Movies: Hitchiker's Guide To The Galaxy
Don't panic, it's pretty good. Or, more to the point, it's not too bad.
"Bad" is certainly what I was anticipating from The Hitchhiker's Guide To The Galaxy movie. My low expectations were the result of two things: (a) a scathing pre-release review written by MJ Simpson, Douglas Adams' biographer, who blasted the makers of the film for, in his word, "leaving out all the jokes"; and (2) my personal opinion that Hitchhiker's is fundamentally unsuited for the big screen. Yes, I know it's already been made into a radio play and few television shows and a text adventure game and, for all I know, a breakfast cereal. But of all the forms of media, film is the least kind toward absurdity, and Hitchhiker's is a profoundly absurd work.
Both of my concerns proved to be true: The silliness in Hitchhiker's didn't translate well, and they took out most of the jokes. Fortunately, the second ameliorates the first, and the whole thing turns out about as good as this particular adaptation could possibly be.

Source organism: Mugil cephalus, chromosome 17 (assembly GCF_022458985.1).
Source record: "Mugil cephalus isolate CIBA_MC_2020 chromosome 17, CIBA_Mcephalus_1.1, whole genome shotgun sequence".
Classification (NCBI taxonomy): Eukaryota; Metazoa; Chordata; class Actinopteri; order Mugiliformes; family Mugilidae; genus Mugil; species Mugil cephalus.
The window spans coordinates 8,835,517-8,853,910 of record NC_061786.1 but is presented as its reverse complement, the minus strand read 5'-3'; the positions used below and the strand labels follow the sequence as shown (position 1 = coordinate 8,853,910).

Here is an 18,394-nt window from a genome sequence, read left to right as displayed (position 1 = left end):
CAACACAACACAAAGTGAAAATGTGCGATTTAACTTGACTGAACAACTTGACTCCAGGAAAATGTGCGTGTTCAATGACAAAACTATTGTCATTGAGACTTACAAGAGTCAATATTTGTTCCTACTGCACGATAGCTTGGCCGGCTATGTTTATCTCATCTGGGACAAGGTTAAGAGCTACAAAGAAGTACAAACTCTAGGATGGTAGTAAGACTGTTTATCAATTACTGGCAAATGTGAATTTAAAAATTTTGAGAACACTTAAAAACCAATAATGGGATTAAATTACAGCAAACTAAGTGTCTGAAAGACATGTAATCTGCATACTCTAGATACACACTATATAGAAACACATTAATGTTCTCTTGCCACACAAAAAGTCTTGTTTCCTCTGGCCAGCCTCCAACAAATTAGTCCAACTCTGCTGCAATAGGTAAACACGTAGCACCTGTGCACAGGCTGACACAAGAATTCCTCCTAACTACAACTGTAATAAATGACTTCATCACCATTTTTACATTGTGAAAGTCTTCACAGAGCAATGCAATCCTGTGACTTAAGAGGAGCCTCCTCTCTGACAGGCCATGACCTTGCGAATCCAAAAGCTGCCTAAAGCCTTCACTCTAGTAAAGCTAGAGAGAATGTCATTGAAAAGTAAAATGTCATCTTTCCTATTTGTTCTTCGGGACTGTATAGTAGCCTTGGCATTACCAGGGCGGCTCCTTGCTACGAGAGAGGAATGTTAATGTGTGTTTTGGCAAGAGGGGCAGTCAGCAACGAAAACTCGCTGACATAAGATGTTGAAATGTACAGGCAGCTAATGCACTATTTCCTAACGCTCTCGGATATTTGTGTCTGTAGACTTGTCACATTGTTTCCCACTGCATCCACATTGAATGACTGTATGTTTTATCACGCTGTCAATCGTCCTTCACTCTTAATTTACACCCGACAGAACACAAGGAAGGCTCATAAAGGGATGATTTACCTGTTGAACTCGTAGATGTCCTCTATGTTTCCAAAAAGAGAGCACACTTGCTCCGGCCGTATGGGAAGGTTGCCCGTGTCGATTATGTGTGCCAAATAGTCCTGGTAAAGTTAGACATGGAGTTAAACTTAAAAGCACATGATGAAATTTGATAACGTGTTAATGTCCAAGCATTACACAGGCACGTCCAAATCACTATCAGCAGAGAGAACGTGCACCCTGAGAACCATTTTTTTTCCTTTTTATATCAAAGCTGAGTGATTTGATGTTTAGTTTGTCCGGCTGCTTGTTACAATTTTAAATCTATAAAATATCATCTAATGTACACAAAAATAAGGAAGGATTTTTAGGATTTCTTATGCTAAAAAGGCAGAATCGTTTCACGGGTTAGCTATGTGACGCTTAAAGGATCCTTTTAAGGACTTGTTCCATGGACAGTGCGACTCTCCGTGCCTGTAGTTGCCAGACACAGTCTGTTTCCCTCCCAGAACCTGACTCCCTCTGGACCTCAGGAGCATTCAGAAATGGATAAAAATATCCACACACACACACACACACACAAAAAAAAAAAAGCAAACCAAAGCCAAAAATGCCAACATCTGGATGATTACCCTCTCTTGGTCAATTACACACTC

Here's an example that Simpson, in his review, cites as proof that the material was given a joke-ectomy:
I remembered reading this when the line "I eventually had to go down to the cellar to find them" cropped up in the film. But instead of thinking "They've ruined a classic!' I found myself musing, "well, yeah -- the other way probably would have been too long." Blasphemy I know*.
"I eventually had to go down to the cellar to find them."
"That's the Display Department."
"With a torch."
"The lights had probably gone."
"So had the stairs."
"But you found the plans, didn't you?"
"Oh yes, they were 'on display' in the bottom of a locked filing cabinet stuck in a disused lavatory with a sign on the door saying 'Beware of the leopard.'"
"I eventually had to go down to the cellar to find them."
"But you found the plans, didn't you?"